Here are 10 key actions:
1. Embrace Video Conferencing
Get on top of video conferencing, said Mike Flannery, chief marketing officer of Little Rock, Ark.-based Windstream Enterprise. Seeing your colleagues’ faces is critical for energetic collaboration and team-building, he said, and thousands of companies have started using high definition video conferencing in response to work-from-home mandates.
"Many have told us they will never go back to regular voice conferencing because video conferencing is such a richer, more valuable way to connect with people," he said
2. Define Organizational Goals
The leadership of the organization needs to reduce friction that can occur when working from home and, wherever possible, make the transition as seamless as possible, said Matt Erickson, marketing director at Los Angeles-based National Positions. This may mean moving over to cloud-based processes, improving communication and perhaps even absorbing the costs surrounding creating a home office space such as hardware, software and associated costs that used to be rolled into your physical office space.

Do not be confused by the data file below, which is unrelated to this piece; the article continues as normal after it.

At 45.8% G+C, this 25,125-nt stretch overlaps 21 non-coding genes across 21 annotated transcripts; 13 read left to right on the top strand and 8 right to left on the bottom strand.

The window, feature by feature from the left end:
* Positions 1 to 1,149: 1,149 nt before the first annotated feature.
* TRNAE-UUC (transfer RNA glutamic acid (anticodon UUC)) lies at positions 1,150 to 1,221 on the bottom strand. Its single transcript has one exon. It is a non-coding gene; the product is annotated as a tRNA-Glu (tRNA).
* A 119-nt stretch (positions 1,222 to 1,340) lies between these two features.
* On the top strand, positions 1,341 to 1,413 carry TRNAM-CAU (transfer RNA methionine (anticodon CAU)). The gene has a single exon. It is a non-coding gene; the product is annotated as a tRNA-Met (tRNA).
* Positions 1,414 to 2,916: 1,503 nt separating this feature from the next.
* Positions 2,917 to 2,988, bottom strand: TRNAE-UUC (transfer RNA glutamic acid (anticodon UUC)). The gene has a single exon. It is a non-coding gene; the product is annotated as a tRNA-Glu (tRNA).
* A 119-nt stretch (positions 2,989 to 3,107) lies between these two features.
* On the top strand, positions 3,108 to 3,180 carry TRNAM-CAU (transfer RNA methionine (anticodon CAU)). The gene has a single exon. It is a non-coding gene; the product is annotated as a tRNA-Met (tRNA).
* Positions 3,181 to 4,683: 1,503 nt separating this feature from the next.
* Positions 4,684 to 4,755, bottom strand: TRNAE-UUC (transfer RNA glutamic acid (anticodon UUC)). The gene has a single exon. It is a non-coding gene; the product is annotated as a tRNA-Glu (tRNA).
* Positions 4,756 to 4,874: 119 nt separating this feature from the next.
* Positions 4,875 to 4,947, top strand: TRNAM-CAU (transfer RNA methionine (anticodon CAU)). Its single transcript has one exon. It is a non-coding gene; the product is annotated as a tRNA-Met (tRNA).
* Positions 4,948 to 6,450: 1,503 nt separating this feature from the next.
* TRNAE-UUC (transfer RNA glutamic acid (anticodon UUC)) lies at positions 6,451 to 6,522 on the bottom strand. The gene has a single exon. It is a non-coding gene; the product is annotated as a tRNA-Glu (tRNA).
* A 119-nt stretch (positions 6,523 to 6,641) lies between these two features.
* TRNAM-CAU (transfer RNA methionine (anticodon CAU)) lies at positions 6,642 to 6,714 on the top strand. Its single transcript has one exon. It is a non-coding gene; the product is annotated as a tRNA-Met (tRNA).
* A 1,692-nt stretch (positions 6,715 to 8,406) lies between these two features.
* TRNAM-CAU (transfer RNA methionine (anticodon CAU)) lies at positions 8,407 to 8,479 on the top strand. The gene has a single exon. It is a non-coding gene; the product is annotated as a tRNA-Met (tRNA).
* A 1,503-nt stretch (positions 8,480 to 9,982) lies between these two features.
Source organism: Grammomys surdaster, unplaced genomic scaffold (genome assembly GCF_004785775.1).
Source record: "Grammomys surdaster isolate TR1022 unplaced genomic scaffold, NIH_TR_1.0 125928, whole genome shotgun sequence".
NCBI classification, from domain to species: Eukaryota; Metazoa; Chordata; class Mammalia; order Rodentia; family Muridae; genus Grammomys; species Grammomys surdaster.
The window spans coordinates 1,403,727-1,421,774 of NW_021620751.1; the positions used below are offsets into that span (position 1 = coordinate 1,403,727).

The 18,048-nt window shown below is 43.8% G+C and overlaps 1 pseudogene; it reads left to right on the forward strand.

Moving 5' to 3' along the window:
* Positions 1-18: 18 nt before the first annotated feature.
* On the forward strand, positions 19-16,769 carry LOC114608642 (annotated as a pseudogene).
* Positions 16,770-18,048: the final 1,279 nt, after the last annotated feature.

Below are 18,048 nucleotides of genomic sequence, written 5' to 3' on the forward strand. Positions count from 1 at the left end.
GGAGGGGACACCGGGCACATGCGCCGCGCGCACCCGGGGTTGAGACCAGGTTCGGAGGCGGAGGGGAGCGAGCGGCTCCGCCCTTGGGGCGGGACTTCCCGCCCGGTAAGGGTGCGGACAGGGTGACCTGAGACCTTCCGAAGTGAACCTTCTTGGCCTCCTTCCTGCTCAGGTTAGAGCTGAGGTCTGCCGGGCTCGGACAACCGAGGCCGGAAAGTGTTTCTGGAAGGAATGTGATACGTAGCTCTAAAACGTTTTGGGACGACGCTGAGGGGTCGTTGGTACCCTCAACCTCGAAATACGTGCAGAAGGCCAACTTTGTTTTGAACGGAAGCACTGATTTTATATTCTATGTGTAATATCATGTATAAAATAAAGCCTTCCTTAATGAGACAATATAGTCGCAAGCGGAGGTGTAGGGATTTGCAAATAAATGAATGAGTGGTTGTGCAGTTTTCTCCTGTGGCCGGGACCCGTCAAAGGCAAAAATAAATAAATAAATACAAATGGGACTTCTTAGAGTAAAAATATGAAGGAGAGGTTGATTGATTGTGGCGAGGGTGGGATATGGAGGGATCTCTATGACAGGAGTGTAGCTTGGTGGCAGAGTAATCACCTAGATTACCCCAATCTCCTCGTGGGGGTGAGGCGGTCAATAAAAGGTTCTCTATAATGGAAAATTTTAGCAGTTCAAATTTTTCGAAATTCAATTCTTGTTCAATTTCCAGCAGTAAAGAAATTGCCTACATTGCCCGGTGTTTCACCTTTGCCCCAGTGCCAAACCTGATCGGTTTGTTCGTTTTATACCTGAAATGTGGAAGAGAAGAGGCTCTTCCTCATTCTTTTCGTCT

3. Focus on Mental Well-being
Don't ignore the mental health of team members. For many, breaking away to go to a physical workspace was actually part of a healthy mental routine. So, providing gym memberships to employees when this is a safe resource in your area or providing wellness resources in the form of webinars may be in order.
“If this requirement to work from home has taught us anything it's not just about having the right bodies in the right seats, but more importantly, making sure the mindset of our team also remains healthy,” Erickson says.
4. Maintain Water Cooler Conversations
The coronavirus has changed how we define a “normal” day in the office and prioritizing engagement across the workforce is key, said Jeff Kofman, CEO and founder of UK-based Trint. “It's imperative we keep the water cooler conversation going,” he said.
Even though employees are working remotely, there still need to be opportunities to interact outside of traditional meetings. This is particularly crucial with new employees. “Since the lockdown so many new team members would be a tall order if we worked in the same offices, it’s even harder now,” Kofman said.